Satellite detects slower growth of Arctic ice

Arctic sea ice by 2016. Image: Courtesy of NASA

Satellite CryoSat from ESA detected that Arctic ice volume on November 2016 were the lowest and similar to records from the same month in 2011 and 2012. The ice has increased by only 10%, a low figure, for the beginning of the winter season.

CryoSat calculates surface height variation of ice with extreme precision thanks to tools like the radar altimeter that allow accurate documentation of changes in volume.

This information is fundamental to follow up weather variations and also provide information to maritime operators navigating in Polar Regions’ icy waters.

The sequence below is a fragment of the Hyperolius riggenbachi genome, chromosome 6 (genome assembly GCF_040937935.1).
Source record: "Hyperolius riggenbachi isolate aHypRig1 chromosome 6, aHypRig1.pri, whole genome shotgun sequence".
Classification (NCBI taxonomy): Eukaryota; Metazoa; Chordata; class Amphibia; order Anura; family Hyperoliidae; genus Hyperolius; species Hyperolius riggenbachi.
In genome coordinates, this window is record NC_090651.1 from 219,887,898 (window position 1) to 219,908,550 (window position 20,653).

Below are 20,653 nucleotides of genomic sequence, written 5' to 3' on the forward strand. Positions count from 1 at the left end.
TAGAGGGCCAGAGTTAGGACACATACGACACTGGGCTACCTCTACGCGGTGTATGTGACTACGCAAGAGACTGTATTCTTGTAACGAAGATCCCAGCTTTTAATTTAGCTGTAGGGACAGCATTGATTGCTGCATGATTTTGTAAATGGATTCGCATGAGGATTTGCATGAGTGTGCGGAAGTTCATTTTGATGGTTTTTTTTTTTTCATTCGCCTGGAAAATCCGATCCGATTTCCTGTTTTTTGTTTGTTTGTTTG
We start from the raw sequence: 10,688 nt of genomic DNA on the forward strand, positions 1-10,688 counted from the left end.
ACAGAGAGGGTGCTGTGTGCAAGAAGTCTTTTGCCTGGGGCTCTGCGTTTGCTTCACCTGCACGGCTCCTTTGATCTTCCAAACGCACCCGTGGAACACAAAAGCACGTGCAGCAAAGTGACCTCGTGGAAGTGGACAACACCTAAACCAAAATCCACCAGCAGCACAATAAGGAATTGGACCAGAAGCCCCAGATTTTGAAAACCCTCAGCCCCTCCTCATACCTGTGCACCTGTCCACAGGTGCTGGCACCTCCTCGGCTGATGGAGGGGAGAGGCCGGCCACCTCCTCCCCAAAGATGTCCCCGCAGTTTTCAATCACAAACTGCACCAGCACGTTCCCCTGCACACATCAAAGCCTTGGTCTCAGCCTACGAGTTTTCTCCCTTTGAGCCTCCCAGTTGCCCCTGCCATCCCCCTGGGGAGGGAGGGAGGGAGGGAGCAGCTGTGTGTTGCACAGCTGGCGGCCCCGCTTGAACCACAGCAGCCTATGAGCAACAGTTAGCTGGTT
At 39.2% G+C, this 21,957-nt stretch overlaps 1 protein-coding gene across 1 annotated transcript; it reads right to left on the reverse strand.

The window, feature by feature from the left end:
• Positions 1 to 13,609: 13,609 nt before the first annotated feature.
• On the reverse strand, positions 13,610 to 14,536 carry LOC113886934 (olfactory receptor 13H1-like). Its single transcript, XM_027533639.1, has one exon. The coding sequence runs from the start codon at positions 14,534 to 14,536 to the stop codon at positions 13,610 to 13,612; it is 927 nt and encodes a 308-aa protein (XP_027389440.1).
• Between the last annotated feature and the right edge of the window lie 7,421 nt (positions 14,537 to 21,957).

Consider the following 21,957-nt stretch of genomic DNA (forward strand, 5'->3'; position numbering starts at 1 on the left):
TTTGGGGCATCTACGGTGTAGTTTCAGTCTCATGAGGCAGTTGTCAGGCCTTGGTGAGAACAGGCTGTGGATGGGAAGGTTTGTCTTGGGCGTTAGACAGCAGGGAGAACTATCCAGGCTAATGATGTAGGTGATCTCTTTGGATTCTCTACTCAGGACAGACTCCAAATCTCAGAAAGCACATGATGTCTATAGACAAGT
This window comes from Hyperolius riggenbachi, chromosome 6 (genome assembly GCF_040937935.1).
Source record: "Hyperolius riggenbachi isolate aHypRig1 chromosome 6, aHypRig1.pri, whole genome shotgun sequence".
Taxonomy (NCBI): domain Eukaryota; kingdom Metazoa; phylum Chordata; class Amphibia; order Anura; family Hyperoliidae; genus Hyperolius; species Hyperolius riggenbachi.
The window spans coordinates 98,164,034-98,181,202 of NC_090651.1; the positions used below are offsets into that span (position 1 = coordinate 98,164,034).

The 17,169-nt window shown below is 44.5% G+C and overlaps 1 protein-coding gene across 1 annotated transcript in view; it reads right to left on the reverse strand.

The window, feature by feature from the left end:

However the satellite also provided positive findings like a thicker ice at the end of the summer compared to previous years, meaning that there was more ice this year than in 2011.

Thicker ice is the result of lower melting or higher snowfall or ice compaction.

There is less ice in southern regions like Beaufort, East Siberian and Kara Seas, even though sea ice in the central Arctic is thicker than it was in 2011.

CryoSat has become a vital source of information for weather prediction services and scientists studying the effects of climate change because there is a higher demand for data on Arctic conditions.

The complete results of 2016 sea ice conditions will be published in the nearest future by the UK’s Center for Polar Observation and Modelling (CPOM). For more information please click here

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